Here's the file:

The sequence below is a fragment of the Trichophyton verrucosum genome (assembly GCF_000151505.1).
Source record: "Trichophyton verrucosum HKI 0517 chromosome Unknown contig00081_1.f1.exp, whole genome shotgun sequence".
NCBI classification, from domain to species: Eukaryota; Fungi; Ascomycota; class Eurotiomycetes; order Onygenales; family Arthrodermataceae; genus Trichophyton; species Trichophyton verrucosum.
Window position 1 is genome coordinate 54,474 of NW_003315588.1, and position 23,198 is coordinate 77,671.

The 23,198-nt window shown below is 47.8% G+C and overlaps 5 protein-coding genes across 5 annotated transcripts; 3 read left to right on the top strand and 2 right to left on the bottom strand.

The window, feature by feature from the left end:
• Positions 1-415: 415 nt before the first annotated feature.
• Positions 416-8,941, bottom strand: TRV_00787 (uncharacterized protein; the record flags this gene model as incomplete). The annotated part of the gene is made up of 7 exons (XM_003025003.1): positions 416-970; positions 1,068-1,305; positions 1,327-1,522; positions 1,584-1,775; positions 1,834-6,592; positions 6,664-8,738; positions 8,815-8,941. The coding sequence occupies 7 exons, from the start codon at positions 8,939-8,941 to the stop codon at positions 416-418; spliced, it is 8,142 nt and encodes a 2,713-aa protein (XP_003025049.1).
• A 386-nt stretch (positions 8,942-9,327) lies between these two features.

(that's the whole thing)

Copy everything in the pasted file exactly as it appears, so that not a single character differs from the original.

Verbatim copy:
The sequence below is a fragment of the Trichophyton verrucosum genome (assembly GCF_000151505.1).
Source record: "Trichophyton verrucosum HKI 0517 chromosome Unknown contig00081_1.f1.exp, whole genome shotgun sequence".
NCBI classification, from domain to species: Eukaryota; Fungi; Ascomycota; class Eurotiomycetes; order Onygenales; family Arthrodermataceae; genus Trichophyton; species Trichophyton verrucosum.
Window position 1 is genome coordinate 54,474 of NW_003315588.1, and position 23,198 is coordinate 77,671.

The 23,198-nt window shown below is 47.8% G+C and overlaps 5 protein-coding genes across 5 annotated transcripts; 3 read left to right on the top strand and 2 right to left on the bottom strand.

The window, feature by feature from the left end:
• Positions 1-415: 415 nt before the first annotated feature.
• Positions 416-8,941, bottom strand: TRV_00787 (uncharacterized protein; the record flags this gene model as incomplete). The annotated part of the gene is made up of 7 exons (XM_003025003.1): positions 416-970; positions 1,068-1,305; positions 1,327-1,522; positions 1,584-1,775; positions 1,834-6,592; positions 6,664-8,738; positions 8,815-8,941. The coding sequence occupies 7 exons, from the start codon at positions 8,939-8,941 to the stop codon at positions 416-418; spliced, it is 8,142 nt and encodes a 2,713-aa protein (XP_003025049.1).
• A 386-nt stretch (positions 8,942-9,327) lies between these two features.